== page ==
A Promise to Watch For

Among the articles on my list to mention is this profile of House Majority Whip Kevin McCarthy (R, CA) from the December 20 National Review. To be honest, I haven’t had a chance to investigate the progress of the following promise (and it’s not something that I’d expect the mainstream media to promote), but it’s a worthy one, and it’s worth watching:

“When I was in the minority, I saw what the majority did to destroy debate on the floor,” McCarthy sighs. “Bills got written in the back of a room by a select few. In the last two years, we haven’t even had an ‘open rule,’ which enables amendments to be offered. That model is over: My job is to ensure that good policy gets through — encouraging an honest debate, where all members, Republicans and Democrats, are equal.”
McCarthy promises to immediately usher in a new operating culture on the House floor. “Any member will be able to offer an amendment on a spending bill,” he says. “We will open up the floor, not only for both parties, but for the American people to get involved in the process. That’ll lead to the best legislative product. From cameras in the Rules Committee to putting bills online at least 72 hours before a vote, we will enable people to know what’s happening, read the bills, and understand the debate. Better ideas will emerge, and the process will keep leadership power in check. It’ll be a healthy change.”
McCarthy emphasizes that both Boehner and Cantor have been nothing but supportive of his sunshine-centric approach. “Looking at how many freshmen there are, and knowing so many of them, it’s clear that they are the closest thing to a direct message from the American people. We get that,” he says.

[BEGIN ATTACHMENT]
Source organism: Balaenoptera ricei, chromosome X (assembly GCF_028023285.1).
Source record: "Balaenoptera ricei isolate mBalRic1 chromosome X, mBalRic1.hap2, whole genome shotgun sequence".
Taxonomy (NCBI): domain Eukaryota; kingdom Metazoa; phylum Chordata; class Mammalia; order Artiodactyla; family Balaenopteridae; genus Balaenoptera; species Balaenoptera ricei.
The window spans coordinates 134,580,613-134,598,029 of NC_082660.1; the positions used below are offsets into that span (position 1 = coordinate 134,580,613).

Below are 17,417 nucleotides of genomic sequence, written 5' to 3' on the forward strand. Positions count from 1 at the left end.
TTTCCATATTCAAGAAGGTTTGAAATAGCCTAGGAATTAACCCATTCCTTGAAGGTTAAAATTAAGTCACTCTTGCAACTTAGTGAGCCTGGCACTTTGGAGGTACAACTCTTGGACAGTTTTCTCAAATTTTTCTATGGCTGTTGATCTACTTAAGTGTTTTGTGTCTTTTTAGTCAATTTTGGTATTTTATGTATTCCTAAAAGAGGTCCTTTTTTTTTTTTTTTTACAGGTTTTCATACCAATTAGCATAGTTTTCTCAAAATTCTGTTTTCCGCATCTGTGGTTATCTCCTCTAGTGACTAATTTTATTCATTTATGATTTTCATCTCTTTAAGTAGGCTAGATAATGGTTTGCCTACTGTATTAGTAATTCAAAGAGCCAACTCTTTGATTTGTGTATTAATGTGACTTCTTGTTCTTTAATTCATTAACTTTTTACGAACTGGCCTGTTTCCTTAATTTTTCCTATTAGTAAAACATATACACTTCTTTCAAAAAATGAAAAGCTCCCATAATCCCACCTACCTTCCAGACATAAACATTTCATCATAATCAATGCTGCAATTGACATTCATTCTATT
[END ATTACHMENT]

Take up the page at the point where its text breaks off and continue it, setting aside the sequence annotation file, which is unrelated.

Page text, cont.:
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Patrick
Patrick
10 years ago

*yawn*
When have we heard this before?
Don’t tell me what you’re going to do, show me.

Warrington Faust
Warrington Faust
10 years ago

“Any member will be able to offer an amendment on a spending bill,”
Aren’t these the bills that have to gvet passed, so that even the most abhorent amendment has a good chance of passing.

Patrick
Patrick
10 years ago

Warrington,
I don’t think that is necessarily true. All amendments also need to be voted on individually. If someone votes in favor of an abhorrent amendment, then we should show our disapproval.

Warrington Faust
Warrington Faust
10 years ago

Patrick
I thought it was normal “parlimentary procedure” to allow such amendments to purchase a member’s vote on the spending bill. Or, is the purchase made by incorporation in the original bill?

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